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Monkey-Style Shaolin Kung Fu: Its Principles and Practice!

This article considers the Monkey’s place in Chinese History, Martial Arts and Qigong. Western views of this frequently relied upon outdated, ethnocentric, inaccurate 19th Century perceptions of China still (wrongly) considered authoritative at the present time.

Serious martial artists wishing to learn the agile anthropoid’s training, combat and health-preserving skills must discard such preconceptions. Inevitably, informed sources of Chinese Martial wisdom, rather than 19th Century Eurocentric ignorance, provide the key insights required.

I am indebted to Si Gung Rex Jones and Grandmaster Yap Leong, my two Most Esteemed Teachers in over 40 years of Martial Arts study, for inspiration, help and encouragement in this field. Grandmaster Yap’s knowledge of Chinese Martial Arts, Culture, History and their inter-relation is truly encyclopaedic and both were taught by contemporary world-famous Malaysian Grandmasters (1).

Tang, Sung and Ming

The popular Western myth of a huge, powerful, unstoppable monkey (King Kong) is rooted in early Tang Dynasty Shaolin Temple activities. The Temple helped re-shape China’s future and introduced China and the world to Shaolin Mahayana Buddhism and Kung Fu.

This included the incredible achievements of Monk (and Monkey King/ Kung Fu expert) Xuanzhang (596-664 CE) described in 14th Century Ming Dynasty novel ‘The Journey West’ by Wu Cheng En. This, the world’s most popular book, describes Xuanzhang’s adventures during his epic journeyings to Nepal and beyond in lively, humourous, fashion contrasting with the dispassionate formality of Tang Dynasty official historical records of the same events.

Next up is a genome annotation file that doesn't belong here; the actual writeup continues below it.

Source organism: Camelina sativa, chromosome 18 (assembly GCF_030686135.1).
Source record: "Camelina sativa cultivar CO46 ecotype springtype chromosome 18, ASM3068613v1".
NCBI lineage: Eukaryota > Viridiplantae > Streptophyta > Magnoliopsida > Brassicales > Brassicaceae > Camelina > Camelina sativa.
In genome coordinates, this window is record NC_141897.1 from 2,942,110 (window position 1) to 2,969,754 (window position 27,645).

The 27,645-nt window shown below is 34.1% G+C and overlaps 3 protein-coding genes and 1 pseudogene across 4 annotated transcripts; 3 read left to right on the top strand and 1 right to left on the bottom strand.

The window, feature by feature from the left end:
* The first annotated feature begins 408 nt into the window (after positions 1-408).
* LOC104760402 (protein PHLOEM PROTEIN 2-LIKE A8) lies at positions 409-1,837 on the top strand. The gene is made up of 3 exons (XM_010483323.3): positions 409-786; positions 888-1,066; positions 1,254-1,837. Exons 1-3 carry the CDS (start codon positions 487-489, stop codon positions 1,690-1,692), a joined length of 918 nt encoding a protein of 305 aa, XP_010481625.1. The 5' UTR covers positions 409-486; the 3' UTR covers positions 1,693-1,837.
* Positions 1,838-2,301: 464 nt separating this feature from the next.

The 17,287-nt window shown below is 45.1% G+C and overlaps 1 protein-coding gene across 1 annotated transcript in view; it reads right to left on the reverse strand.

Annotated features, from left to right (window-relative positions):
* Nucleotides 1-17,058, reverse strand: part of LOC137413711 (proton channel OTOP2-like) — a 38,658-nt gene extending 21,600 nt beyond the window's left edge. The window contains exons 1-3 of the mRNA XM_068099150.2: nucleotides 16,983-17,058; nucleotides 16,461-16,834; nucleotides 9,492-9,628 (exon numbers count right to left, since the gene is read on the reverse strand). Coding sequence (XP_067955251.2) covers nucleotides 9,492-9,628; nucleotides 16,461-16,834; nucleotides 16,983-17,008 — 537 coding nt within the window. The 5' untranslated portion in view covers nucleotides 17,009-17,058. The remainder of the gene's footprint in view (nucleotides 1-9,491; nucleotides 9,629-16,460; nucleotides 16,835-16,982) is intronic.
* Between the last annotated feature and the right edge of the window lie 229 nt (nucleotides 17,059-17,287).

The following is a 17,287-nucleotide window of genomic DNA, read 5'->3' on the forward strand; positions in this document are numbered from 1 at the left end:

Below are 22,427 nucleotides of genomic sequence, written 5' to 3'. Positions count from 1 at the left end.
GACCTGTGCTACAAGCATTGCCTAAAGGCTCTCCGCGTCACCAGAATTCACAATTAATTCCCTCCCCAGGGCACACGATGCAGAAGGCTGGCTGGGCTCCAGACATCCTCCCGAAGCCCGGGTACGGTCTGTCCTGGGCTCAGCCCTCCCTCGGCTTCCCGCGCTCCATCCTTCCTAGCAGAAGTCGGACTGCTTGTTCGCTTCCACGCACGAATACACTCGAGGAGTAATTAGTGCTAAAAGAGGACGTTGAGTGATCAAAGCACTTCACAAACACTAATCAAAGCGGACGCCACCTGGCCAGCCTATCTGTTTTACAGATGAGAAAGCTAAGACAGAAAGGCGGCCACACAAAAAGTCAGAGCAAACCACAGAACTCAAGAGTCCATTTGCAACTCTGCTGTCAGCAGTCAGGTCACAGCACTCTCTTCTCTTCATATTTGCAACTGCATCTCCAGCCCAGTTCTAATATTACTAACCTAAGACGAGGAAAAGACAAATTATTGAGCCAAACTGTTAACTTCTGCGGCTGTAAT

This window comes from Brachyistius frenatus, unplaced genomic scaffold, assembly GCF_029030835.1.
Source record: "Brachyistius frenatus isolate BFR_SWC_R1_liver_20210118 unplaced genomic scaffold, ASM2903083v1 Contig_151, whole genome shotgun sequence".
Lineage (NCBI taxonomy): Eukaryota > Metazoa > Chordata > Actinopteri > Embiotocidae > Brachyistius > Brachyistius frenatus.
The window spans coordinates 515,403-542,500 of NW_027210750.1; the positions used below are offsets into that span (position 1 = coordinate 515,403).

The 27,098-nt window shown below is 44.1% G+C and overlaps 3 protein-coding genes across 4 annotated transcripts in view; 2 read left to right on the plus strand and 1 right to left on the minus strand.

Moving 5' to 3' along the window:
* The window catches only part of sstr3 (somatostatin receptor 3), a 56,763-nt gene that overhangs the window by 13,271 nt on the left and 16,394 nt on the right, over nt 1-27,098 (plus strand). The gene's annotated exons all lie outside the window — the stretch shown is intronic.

During Ming (1368-1644 CE) times Monkey Kung Fu (Huoquan) was extremely popular and Shaolin-trained General Zhao Kuang Yin (later Emperor Taizu) earlier Sung Dynasty founder also practised Huoquan alongside his formidable Changquan (‘Longfist’) Kung Fu. Taizu is Tai Jo (Supreme Founder) of Changquan and 5 Ancestor Fist (Wu Tzu Quan). Both styles have Sung Dynasty origins and incorporate key elements of the older (Monkey) style, originating from pre-Han Dynasty times.

5 Key Precepts

High-order Monkey-style Kung Fu power and skills sometimes lead to ‘Monkey King’ status according to 5 key principles:

Resemblance; practitioners could look, posture, use limbs, and adopt expressions like Monkeys when performing techniques;

Spirit; realising more than ‘lookalike’ status was required, they saw threats and advantages from Monkey perspectives enabling them to apply techniques successfully for attack and defence;

Concentration; like Monkeys they could attack continuously, using closely associated tactics in 3-4-technique series, in concentrated bursts.

Footwork; light, fast and noiseless they could dodge, side-step and wrong foot opponents in numerous ways with coördinated body movements;

Nimbleness; they possessed the speed, bodily dexterity and agility of movement essential for Monkey technique.

Overall

In 1982 Honourable Grandmaster Xiao Yingpeng was Monkey King of the Chinese People’s Republic. At the age of 66 (and beyond) he continued to win Kung Fu competitions and accolades for his Houquan performances (1). This emphasises how Monkey Kung Fu and Qigong, springing from acute observation of the behaviour of Man’s most venerable ancestor, can also make valuable contributions to anti-aging and longevity practice.

Notes

(1) ‘Martial Arts Ezine: Red Dragon No.74 November 2012′ contains more about these and their ‘Monkey business’!

(2) Xi Yuan-tai and Li Xiao-gong (1982) ‘Chinese Kung Fu Series 1: Monkey Style’ Hai Feng (Publishers), Hong Kong

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